04 June 2007


NZBlogPhoto22-2007-06-4-03-48.jpeg I have been making panorama stills for years now, ever since I got my first digital camera. I love the way I can capture everything I see, not just what the camera sees in one frame. Until recently I thought that my panoramas had little to do with film making, apart from being a sort of instant pan, until I came across a tutorial on making moving panoramas. I still can’t figure out how I hadn’t come up with this myself. I mean, I was already using the tools, making little films and even editing them, and making still panoramas. Anyway, they are my latest obsession, and so easy to make with Final Cut. And they are so cool! I’ll put more on the page as I make them. Enjoy! Here is a taste:

25 May 2007

Porter’s Pinot

NZBlogPhoto21-2007-05-25-03-45.jpeg The first sequence of the documentary on wine making in Martinborough is being screened at the film school today. After another great shooting day in Martinborough, with John Porter this time, and an interview with him at his law office in Wellington I had enough material to make a 11 minute film about him. I have also managed to interview Christian from Nga Waka again and film the bottling plant. So next I will put together more on the process of wine making and the problems of the 07 harvest. Hopefully there will be more filming soon, because I now know that despite it being winter there is still a lot going on in the vineyard. See it below or on YouTube.

04 May 2007

Telling Tales - final film

NZBlogPhoto20-2007-05-4-03-28.jpeg The results are in and they are great. The other students in the crew covered the Mt. Vic tunnel, Freyberg pool, cross-strait swimming, Bolton St. cemetery, pub brawls, among other topics. Watch my finished film below, or go to the Museum of City and Sea in Wellington to see all of them from the 15th of May. Or find this film on YouTube.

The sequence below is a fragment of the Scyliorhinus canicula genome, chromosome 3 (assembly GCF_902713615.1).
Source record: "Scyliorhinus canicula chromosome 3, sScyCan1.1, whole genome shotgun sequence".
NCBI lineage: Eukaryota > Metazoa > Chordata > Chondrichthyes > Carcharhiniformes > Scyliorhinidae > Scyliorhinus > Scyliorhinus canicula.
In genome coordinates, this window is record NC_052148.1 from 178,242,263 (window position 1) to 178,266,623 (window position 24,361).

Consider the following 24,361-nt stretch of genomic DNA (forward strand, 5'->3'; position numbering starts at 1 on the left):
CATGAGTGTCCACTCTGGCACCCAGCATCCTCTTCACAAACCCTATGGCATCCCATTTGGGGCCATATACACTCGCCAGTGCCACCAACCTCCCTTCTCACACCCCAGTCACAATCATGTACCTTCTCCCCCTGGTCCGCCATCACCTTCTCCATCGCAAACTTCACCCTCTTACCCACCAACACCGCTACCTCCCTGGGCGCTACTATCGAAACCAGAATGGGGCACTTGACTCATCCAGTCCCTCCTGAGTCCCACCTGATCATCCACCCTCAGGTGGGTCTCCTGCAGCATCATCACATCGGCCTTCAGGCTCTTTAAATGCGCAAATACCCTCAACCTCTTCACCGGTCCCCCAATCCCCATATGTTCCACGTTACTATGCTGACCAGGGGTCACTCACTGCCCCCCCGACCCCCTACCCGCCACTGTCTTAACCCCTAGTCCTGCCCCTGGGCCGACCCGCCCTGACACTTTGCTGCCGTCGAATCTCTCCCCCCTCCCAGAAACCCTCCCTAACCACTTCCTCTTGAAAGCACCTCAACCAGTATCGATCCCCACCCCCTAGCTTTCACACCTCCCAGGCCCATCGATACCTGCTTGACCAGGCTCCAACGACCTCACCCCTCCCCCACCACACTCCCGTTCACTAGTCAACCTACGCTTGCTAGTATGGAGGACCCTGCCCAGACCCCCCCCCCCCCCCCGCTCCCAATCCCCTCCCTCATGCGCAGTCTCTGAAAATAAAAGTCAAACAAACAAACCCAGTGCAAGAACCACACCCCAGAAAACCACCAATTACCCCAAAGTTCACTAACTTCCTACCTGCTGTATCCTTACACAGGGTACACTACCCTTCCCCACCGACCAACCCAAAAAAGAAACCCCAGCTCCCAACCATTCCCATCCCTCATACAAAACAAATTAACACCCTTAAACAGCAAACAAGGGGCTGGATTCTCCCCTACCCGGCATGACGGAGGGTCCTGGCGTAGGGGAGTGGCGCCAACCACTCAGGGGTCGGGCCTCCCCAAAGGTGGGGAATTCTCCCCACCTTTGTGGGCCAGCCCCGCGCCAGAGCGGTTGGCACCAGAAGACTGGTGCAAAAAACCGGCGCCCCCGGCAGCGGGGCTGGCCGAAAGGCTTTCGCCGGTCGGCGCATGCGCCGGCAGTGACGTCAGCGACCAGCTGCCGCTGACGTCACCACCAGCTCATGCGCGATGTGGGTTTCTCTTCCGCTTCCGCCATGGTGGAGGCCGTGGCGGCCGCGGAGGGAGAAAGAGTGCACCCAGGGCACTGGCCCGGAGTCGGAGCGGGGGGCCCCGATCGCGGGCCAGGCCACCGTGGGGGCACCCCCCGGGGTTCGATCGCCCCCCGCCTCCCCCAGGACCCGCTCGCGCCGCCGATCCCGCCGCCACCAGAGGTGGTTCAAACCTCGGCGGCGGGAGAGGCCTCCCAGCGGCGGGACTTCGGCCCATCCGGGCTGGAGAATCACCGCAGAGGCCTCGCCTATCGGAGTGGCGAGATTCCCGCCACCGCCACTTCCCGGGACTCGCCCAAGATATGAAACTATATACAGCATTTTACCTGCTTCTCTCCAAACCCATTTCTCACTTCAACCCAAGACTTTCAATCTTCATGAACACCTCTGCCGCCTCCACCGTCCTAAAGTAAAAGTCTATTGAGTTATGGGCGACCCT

28 April 2007

Documentary Progress

So I am almost finished with the ‘Telling Tales’ project, after getting up unreasonably early on Thursday to film Molesworth Street without people. Unfortunately I planned without considering the early start times of public sector workers. But I still think I got the footage I need. On Friday I went off to Martinborough again to film the harvest at the vineyards.

Another setback, though, as John Porter was unavailable. But my fabulous production manager Christian arranged for me to visit another vineyard to shoot the last of the picking and pressing of the grapes. I talked to the vineyard and cellar managers about their job and the work they did, so at the moment the doc is going into a different direction than I planned.

I also got up REALLY early again to shoot early morning shots of the countryside, but getting good audio at the same time proved to be very hard. All of Martinborough seems to get up early to drive around in their car and ruin my lovely recordings of bird sounds. I need a sound recordist!

25 April 2007

Telling Tales

NZBlogPhoto18-2007-04-25-03-24.jpeg ANZAC Day today, but I’m working on the Telling Tales piece. I found someone who was at the Anti-Springbok demo in 1981 who is willing to be interviewed about her experiences. Turned out I had all the fabulous quotes I needed after about 5 minutes. We talked a bit more, and afterwards I rushed home to cut the interview down to 1 minute before I forgot everything. I did a quick transcript of the bits I wanted to use so I could rearrange them before cutting them in FCP. That worked really well. Now I need some shots of Molesworth Street when it’s empty, i.e. early in the morning. I just wished I had done this last weekend, as I now have to get into town before the workers arrive tomorrow morning. Oh, well...

20 April 2007

The Truth of the Matter